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2009-UP-229 - Paul v. Ormond

THIS OPINION HAS NO PRECEDENTIAL VALUE.  IT SHOULD NOT BE CITED OR RELIED ON AS PRECEDENT IN ANY PROCEEDING EXCEPT AS PROVIDED BY RULE 239(d)(2), SCACR.

THE STATE OF SOUTH CAROLINA
In The Court of Appeals

Ronald I. Paul, Appellant,

v.

J. Charles Ormond, Jr., Individually, and as a partner of the Law Firm of Holler, Dennis, Corbett, Ormond, Plante & Garner, Respondents.


Appeal From Richland County
L. Casey Manning, Circuit Court Judge


Unpublished Opinion No. 2009-UP-229
Submitted May 1, 2009 – Filed May 27, 2009  


AFFIRMED


Ronald I. Paul, pro se Appellant.

J. Charles Ormond, Jr., of Columbia, for Respondent.

PER CURIAM: Ronald Paul alleges the circuit court erred in granting summary judgment in favor of Charles Ormond, Jr. in actions for legal malpractice, breach of contract, misrepresentation, breach of fiduciary duty, and negligence, all of which relate to Ormond’s representation of Paul in an underlying condemnation action.  We affirm pursuant to Rule 220(b), SCACR, and the following authorities: 

1.  As to whether summary judgment was proper: Rule 56(c), SCRCP (stating summary judgment is proper when there is no genuine issue as to any material fact and the moving party is entitled to judgment as a matter of law); George v. Fabri, 345 S.C. 440, 452, 548 S.E.2d 868, 874 (2001) (explaining the purpose of summary judgment is to expedite the disposition of cases not requiring the services of a fact finder).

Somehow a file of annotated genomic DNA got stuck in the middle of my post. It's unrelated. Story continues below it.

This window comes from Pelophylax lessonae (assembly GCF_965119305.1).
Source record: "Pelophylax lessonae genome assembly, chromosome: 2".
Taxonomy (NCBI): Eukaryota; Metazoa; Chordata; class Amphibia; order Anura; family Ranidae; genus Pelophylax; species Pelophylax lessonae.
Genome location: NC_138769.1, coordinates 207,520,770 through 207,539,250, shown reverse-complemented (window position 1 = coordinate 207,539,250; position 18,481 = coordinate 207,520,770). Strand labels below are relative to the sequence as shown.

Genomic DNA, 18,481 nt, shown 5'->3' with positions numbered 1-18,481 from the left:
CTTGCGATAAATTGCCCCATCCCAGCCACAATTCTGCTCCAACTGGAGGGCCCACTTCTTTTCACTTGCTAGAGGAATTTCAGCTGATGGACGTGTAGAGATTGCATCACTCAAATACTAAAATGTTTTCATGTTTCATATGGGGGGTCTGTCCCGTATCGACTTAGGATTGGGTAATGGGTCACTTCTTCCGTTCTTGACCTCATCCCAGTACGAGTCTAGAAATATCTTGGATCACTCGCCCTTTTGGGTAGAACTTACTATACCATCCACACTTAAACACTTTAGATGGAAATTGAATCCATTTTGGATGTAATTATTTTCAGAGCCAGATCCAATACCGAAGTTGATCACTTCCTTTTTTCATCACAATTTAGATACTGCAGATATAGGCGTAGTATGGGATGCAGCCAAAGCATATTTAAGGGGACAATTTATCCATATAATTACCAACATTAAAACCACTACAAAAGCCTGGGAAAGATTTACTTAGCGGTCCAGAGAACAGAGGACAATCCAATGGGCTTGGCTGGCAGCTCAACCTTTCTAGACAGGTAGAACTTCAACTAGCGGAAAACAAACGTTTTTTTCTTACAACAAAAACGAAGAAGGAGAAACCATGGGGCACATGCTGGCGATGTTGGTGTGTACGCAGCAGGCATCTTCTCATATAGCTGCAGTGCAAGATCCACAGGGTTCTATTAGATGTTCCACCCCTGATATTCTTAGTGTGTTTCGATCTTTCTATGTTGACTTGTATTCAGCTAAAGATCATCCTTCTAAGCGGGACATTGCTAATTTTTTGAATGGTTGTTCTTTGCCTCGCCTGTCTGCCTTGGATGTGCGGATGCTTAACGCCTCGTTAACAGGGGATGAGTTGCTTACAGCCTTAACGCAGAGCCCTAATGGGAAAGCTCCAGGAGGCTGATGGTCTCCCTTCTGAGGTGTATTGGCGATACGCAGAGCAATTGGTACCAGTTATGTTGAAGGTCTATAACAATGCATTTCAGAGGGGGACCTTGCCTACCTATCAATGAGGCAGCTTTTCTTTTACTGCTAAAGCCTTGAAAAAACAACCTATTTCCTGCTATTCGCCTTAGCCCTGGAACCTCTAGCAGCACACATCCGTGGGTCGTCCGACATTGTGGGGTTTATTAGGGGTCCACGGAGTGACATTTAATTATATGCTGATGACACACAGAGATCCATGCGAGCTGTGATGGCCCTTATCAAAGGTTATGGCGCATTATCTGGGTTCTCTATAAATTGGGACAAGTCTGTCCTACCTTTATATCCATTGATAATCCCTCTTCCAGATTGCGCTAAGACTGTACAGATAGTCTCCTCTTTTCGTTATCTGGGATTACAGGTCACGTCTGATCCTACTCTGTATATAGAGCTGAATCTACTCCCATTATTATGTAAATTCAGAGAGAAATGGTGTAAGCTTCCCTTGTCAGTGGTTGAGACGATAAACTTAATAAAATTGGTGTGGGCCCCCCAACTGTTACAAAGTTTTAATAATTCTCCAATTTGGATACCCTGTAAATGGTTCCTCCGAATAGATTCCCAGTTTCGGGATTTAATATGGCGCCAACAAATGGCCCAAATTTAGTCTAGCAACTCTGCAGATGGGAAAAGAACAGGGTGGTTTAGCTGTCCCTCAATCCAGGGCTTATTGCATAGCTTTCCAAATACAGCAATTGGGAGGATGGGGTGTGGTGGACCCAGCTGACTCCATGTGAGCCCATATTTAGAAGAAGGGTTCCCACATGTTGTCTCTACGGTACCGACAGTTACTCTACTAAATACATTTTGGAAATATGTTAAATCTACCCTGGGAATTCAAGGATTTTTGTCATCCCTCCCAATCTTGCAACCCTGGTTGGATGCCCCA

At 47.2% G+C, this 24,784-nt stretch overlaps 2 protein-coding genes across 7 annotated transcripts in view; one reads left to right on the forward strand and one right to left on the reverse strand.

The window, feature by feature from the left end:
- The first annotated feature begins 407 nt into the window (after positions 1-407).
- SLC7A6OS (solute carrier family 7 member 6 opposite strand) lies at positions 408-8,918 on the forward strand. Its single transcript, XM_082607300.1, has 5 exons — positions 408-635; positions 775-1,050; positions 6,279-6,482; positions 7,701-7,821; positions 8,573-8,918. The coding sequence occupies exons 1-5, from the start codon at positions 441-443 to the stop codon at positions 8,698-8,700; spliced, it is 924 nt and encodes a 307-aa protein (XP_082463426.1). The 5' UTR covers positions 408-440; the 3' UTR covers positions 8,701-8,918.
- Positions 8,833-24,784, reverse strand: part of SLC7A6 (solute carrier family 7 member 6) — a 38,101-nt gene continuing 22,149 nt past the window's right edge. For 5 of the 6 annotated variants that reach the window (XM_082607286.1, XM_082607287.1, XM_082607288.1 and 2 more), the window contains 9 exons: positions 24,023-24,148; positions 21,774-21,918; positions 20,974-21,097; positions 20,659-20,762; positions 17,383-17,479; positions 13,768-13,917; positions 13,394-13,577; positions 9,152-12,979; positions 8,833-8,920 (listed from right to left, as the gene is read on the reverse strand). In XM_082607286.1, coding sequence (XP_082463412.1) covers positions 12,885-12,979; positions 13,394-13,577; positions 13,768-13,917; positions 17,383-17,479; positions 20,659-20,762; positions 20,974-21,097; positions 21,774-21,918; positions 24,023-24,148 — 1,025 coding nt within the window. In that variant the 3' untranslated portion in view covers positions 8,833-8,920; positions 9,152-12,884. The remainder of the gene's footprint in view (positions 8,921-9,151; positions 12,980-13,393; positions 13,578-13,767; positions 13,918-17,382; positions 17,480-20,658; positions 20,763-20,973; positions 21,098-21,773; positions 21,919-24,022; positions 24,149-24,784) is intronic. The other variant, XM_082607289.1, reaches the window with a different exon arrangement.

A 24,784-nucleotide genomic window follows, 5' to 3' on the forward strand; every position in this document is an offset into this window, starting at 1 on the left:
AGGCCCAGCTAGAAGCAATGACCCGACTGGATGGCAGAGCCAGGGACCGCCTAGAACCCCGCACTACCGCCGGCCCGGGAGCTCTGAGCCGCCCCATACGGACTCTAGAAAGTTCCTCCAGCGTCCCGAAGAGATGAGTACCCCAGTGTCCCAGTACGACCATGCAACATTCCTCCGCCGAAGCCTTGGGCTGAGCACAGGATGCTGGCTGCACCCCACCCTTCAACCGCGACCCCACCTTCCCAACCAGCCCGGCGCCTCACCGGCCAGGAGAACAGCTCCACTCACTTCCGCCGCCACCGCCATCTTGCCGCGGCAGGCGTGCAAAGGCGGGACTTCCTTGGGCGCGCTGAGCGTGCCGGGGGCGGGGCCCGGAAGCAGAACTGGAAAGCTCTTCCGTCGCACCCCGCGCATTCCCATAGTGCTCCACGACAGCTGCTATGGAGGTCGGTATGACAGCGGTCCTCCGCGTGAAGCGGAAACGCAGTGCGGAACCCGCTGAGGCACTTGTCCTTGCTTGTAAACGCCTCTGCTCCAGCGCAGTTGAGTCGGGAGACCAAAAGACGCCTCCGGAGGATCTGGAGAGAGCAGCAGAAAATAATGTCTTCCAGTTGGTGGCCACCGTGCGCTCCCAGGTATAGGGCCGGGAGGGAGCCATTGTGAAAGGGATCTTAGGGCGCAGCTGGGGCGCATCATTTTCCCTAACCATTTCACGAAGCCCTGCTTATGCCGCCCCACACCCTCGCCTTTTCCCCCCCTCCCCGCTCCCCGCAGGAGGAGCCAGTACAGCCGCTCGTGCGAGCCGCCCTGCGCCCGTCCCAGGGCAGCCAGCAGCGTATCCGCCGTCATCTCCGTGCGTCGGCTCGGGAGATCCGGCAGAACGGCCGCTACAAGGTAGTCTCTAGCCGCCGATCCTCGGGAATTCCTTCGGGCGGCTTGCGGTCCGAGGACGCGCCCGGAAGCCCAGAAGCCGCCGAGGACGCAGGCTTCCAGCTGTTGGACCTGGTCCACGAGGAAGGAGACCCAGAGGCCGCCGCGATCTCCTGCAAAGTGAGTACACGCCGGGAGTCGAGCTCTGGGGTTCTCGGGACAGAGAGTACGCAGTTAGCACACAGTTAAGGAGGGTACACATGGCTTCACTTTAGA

2.  As to whether Paul was required to produce an expert witness to establish duty, breach of duty, and proximate cause in his legal malpractice action: Doe v. Howe, 367 S.C. 432, 446, 626 S.E.2d 25, 32 (Ct. App. 2005) (“The client’s burden of establishing proximate cause in a legal malpractice action requires that he prove that he would have obtained a better result in the underlying matter if the attorney had exercised reasonable care.”); McNair v. Rainsford, 330 S.C. 332, 342, 499 S.E.2d 488, 494 (Ct. App. 1998) (stating in a legal malpractice action, the plaintiff must generally establish the standard of care by expert testimony); Jernigan v. King, 312 S.C. 331, 334, 440 S.E.2d 379, 381 (Ct. App.1993) (“On a defendant’s motion for summary judgment, there will usually be no genuine issue of material fact unless the plaintiff presents expert testimony on the standard of care and its breach by the defendant.”).

AFFIRMED.[1]

HEARN, C.J., THOMAS and KONDUROS, JJ., concur.


[1] We decide this case without oral argument pursuant to Rule 215, SCACR.